After the follicle releases its egg at ovulation ovulation it changes into the corpus luteum. This structure produces hormones, mostly progesterone and some oestrogen. After ovulation the levels of oestrogen fall and the levels of progesterone rise. If an egg has been fertilised progesterone will continue to rise, if there has been no fertilisation the progesterone will drop, the lining of the womb sheds and leaves the body as a period. Towards the end of the luteal phase, women may experience a wide variety of signs and symptoms including tender or lumpy breasts, fluid retention, food cravings, bloating, mood swings, irritability and depression. As many as 3 out of 4 women are thought to experience some symptoms of PMS.
Week 3 of your cycle
After ovulation the levels of oestrogen fall and the levels of progesterone rise. This oestrogen dip can cause irritability and fatigue although it is only a temporary drop and these feelings should only last a couple of days. Rising levels of progesterone however can make you feel tired, quiet and perhaps a little bit emotional. At this stage in your cycle your body is preparing for a possible pregnancy (you are between ovulation and menstruation) and wants you to eat for two, you are hungry and crave high calorie foods. If you don’t eat regularly you might experience a drop in blood sugar, another fun symptom of higher levels of progesterone, leaving you moody and drained. On the plus side the combination of oestrogen and progesterone means you are burning calories more efficiently when you exercise – this is a good time to lace up your sports shoes. Although your libido is dropping you might be feeling more loving and emotionally close to your partner. Plan romantic films and cuddles on the couch.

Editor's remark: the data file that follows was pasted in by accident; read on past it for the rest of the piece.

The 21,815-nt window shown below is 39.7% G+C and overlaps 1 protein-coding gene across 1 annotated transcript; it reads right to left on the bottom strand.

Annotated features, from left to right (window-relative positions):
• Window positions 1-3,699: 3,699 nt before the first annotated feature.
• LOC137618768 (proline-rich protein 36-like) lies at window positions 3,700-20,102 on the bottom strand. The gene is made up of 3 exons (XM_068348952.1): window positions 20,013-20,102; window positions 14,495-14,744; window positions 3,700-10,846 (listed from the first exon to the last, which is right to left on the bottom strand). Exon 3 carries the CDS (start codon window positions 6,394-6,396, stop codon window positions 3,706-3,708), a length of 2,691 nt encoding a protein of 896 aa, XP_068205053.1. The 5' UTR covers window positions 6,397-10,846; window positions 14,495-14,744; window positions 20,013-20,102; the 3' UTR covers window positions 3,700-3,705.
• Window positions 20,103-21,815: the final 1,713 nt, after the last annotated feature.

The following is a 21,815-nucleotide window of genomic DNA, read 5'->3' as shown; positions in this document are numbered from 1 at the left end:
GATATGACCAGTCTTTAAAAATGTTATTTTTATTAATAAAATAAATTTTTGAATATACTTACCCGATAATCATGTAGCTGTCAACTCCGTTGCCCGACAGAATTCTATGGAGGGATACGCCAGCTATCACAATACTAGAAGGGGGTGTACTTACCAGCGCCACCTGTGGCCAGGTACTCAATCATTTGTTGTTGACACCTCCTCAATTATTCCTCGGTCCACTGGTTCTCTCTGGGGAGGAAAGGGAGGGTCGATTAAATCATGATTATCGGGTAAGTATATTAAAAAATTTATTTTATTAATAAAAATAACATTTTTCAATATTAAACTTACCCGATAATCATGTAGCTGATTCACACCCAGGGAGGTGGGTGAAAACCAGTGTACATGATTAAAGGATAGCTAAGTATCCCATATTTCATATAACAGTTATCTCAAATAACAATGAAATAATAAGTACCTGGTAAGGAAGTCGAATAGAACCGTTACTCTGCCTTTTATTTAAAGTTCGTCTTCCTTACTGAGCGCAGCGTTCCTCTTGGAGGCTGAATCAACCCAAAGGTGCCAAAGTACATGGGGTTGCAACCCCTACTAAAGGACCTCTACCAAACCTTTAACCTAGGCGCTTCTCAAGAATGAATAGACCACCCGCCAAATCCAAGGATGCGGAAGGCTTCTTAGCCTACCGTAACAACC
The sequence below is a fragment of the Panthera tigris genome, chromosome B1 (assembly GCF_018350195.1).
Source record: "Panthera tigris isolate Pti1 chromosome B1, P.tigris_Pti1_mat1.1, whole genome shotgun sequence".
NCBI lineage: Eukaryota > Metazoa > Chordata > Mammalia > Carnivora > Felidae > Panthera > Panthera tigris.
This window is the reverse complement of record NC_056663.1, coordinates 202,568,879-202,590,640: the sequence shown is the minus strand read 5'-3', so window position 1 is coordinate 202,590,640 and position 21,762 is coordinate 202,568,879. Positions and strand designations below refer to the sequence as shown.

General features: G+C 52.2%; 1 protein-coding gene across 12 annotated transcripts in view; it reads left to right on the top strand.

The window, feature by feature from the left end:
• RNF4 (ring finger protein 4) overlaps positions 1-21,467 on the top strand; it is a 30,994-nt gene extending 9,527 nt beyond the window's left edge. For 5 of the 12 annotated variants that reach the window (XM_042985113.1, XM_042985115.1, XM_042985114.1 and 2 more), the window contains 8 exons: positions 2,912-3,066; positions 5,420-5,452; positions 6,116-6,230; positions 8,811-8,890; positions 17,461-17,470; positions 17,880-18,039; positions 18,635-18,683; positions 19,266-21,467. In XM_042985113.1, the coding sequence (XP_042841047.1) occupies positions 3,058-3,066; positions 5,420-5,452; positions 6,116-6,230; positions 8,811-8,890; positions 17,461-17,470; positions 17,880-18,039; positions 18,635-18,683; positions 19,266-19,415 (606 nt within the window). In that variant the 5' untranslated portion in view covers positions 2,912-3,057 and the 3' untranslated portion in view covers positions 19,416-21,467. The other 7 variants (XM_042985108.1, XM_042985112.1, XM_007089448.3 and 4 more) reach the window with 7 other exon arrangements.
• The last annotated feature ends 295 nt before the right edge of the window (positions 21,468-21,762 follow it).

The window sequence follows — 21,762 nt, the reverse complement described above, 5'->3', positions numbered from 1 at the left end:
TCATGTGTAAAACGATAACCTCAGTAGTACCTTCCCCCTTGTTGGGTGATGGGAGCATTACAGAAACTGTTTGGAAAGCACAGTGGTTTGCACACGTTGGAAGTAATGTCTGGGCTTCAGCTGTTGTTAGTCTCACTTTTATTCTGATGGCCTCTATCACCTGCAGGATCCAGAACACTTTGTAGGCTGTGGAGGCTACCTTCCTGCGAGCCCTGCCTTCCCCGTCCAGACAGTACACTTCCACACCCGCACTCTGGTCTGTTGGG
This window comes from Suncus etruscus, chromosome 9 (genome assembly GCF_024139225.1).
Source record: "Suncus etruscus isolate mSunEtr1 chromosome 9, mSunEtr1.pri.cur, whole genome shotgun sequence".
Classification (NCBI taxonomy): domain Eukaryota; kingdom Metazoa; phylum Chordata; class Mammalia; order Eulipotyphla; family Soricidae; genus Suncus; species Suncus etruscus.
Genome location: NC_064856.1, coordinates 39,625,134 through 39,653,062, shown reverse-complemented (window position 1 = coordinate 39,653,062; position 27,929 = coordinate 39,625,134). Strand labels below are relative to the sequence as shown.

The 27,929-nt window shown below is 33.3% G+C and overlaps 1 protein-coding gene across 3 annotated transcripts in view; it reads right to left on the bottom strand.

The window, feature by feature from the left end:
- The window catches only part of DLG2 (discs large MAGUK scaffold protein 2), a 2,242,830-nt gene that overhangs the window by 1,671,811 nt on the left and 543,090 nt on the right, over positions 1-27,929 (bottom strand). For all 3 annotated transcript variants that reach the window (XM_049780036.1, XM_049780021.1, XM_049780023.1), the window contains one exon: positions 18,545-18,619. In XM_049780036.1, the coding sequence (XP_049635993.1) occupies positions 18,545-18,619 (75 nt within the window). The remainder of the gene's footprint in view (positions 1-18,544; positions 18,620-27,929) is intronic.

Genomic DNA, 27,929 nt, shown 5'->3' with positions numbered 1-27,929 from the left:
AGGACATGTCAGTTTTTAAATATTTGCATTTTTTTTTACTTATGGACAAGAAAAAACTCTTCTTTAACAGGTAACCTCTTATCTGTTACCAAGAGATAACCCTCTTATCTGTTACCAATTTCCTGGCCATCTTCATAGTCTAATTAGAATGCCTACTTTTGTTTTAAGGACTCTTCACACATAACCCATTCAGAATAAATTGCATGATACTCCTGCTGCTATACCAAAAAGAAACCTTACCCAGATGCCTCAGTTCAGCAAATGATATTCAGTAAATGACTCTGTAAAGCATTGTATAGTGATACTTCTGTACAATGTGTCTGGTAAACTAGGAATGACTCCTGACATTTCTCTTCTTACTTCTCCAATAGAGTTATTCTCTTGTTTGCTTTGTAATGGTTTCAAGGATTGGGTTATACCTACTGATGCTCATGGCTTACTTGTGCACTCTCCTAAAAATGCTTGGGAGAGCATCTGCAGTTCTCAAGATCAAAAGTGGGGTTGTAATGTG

Week 4 of your cycle
Oestrogen is plunging and with it your mood. If you suffer from PMS then this is the time of the month to watch out for familiar symptoms. Not all women suffer from PMS and it can be influenced by lifestyle and nutrition. Some women only have occasional symptoms and others only very mild ones. One of the big advantages of tracking your cycle is being able to recognize these symptoms and patterns and therefore being better prepared to deal with them. The combination of dropping oestrogen levels and relatively stable progesterone levels lead to food cravings; an effort to get our “happy hormone” (serotonins) levels up again. Thankfully the same hormonal combination increases our ability to burn fat during exercise in the days before menstruation.
Did you ever find yourself feeling anxious or really sad sometimes, for no apparent reason? Maybe you are at the end of your luteal phase and experiencing symptoms of PMS. Mood swings, cravings or fatigue suddenly make sense when it becomes clear that they might be premenstrual syndrome (PMS) symptoms. Moments of anxiety or sad days are less frightening if they are PMS symptoms and you know they will be gone tomorrow. Your menstrual cycle is more than just your period and cycle tracking is more than just being prepared for your period. Your menstrual cycle is a daily hormonal fluctuation which influences you, both physically and mentally. Hormones vary during the different phases of your cycle and this has a direct influence on you, both mentally and physically. It is worth getting to know and understand your own menstrual cycle – knowledge is power and femSense can give you that power!
https://www.nhs.uk/conditions/periods/fertility-in-the-menstrual-cycle/ https://www.myhormonology.com https://www.bbc.com/future/article/20180806-how-the-menstrual-cycle-changes-womens-brains-every-month https://www.yourperiod.ca/normal-periods/menstrual-cycle-basics/